Latest Report Shows Worrying Decline in Temp Jobs

Monday, August 09, 2010

Summer Jobs (alovesdc/flickr)

The Labor Department's jobs report for July, released last Friday, showed overall unemployment stayed the same at 9.5 percent, but that the economy lost 5,600 temporary jobs. This ended nine months of gradual increases. Concerned economists say temporary jobs can be seen as a leading economic indicator of how businesses will proceed in the hiring of permanent workers. 

With the help of Peter Morici, economist and business professor at the University of Maryland, and Mark Dixon, placement coordinator for Good Temps in New York, a division of Goodwill Industries, we look at how this recent decrease in temporary jobs can help us look ahead to how permanent jobs will look in the near future.


Mark Dixon and Peter Morici

Produced by:

David J Fazekas

Comments [2]

HUgh Sansom from Brooklyn

If I remember correctly, Lachman Achuthan now believes that the US is now bound to see a double-dip recession. There's no way around it.

The temp workforce has steadily grown for at least 20 years. Temps enjoy _no_ safety net. When they lose their jobs, they go straight for welfare, food pantries, etc. They do not qualify for unemployment compensation.

I'm not strictly a temp — I'm a freelancer, and I've been one for twenty years. Freelancers are effectively specialized temps. Both temps and freelancers fall under the general category of contractual workerse. Editors in a variety of media, designers, creatives of many kinds, are often temps. Their industries are seasonal; work is project-based and thus highly variable. Moreover, many companies have laid off people and then just brought those very people back as freelancers or temps.

Wages in the freelance industries have been going down for ten years. They peaked in the late 90s and 2000. In New York after 9/11, things just fell apart and have never fully recovered.

Now with the prolonged, severe downturn, I'm seeing pay decline to where it was 20 years ago. I know _extremely_ experienced people — award-winning editors, designers, animators — take jobs at levels they haven't accepted since they were in the 20s. (These are people in the 40s.)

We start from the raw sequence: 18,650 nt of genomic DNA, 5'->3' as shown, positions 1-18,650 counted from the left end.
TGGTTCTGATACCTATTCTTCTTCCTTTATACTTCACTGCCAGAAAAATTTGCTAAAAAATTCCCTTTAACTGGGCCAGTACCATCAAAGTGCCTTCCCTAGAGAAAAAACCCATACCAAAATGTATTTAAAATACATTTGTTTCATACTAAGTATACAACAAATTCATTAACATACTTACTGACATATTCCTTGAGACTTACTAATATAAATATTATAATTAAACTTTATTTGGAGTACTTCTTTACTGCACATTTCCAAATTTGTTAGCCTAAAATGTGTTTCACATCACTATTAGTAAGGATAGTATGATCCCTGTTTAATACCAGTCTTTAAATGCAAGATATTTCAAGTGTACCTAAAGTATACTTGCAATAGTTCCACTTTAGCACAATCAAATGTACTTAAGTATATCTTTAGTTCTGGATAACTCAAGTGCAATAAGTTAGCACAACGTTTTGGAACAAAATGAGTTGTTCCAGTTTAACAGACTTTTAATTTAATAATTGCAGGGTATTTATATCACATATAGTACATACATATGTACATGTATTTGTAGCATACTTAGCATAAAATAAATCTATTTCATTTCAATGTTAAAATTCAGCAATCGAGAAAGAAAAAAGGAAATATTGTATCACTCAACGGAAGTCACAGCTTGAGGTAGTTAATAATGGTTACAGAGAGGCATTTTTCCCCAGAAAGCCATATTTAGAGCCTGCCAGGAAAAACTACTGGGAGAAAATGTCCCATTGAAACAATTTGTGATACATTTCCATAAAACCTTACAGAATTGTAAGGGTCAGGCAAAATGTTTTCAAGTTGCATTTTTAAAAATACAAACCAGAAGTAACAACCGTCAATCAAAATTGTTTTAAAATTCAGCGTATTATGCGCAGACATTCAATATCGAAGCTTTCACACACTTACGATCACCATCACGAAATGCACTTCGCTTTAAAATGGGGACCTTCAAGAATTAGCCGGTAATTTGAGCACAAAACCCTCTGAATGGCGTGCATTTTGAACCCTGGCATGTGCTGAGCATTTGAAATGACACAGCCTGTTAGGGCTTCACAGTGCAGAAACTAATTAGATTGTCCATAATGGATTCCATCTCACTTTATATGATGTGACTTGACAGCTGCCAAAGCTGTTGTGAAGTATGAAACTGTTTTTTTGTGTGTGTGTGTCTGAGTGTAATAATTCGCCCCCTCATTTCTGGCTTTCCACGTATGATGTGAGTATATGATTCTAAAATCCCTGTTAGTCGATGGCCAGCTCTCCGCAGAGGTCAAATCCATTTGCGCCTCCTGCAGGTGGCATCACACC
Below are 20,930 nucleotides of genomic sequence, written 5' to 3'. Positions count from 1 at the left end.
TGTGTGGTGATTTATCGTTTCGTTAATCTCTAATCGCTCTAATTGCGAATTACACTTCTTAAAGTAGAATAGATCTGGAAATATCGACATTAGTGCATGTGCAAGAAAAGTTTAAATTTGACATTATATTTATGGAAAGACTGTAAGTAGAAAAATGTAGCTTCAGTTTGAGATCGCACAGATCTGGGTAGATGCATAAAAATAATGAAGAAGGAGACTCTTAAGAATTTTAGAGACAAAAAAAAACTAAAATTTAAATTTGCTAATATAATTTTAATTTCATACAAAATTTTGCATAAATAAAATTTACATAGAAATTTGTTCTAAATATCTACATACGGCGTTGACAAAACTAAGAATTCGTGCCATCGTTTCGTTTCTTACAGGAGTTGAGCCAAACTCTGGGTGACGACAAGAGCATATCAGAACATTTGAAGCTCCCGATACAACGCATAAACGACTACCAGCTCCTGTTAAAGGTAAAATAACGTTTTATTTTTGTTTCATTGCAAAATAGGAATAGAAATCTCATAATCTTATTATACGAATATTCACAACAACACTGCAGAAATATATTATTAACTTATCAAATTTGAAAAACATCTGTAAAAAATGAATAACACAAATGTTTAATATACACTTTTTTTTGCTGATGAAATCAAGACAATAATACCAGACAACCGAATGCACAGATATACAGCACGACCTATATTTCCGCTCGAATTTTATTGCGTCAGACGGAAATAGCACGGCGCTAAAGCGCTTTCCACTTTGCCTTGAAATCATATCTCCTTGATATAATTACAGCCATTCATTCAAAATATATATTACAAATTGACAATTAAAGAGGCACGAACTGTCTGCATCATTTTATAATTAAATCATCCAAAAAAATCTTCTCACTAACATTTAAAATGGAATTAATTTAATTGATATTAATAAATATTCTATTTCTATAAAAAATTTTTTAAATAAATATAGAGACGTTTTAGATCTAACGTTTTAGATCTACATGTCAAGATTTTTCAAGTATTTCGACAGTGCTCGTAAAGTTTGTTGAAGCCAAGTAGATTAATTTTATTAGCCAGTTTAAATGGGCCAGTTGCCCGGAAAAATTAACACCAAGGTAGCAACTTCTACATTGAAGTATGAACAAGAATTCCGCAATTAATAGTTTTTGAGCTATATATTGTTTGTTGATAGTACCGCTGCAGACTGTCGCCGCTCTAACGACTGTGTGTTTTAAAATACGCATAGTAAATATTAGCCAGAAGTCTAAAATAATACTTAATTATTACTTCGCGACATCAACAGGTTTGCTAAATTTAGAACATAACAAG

So, consider any measure of the quality and quantity of work in the 'standard' on-staff work environments, and you can be confident things are _worse_ for freelance and temp workers.

Legal protections for temps and freelancers are often non-existent. Discrimination (especially on the basis of age) is rampant.

A growing problem centers on the unpaid or very low paid "internship." Companies seeking to cut costs turn a paid position into an unpaid internship. The federal and a few state governments (including New York's) are beginning to pay attention to this, but again, there is remarkably little protection for contractual workers.

If/when jobs pick up for temps, it will still be in the context of a prolonged decline in conditions for American workers that began in the Reagan years. Americans worker longer and for fewer benefits than any others in the G8 (with the likely exception of Russia — hardly an encouraging benchmark). Social mobility in the US is the lowest of any leading industrial economy — much much lower than in the countries of Western Europe. There is growing talk in the Obama administration and in Congress of raising the retirement age to 70. (It was already raised to 67. By contrast, France recently angered citizens by raising its retirement age . . . from 60 to 62.)

In the 1950s, economists were concerned about a future workforce facing too much time on its hands, once retirement was lowered to 55, or less, and work weeks were shorter. Exactly the opposite has occurred. Americans are more productive, more hardworking, and we are rewarded ever less.

Aug. 09 2010 02:52 PM
Todd from Texas

Please ask Dr. Morici to clarify these comments he made last week...

Aug. 09 2010 05:38 AM

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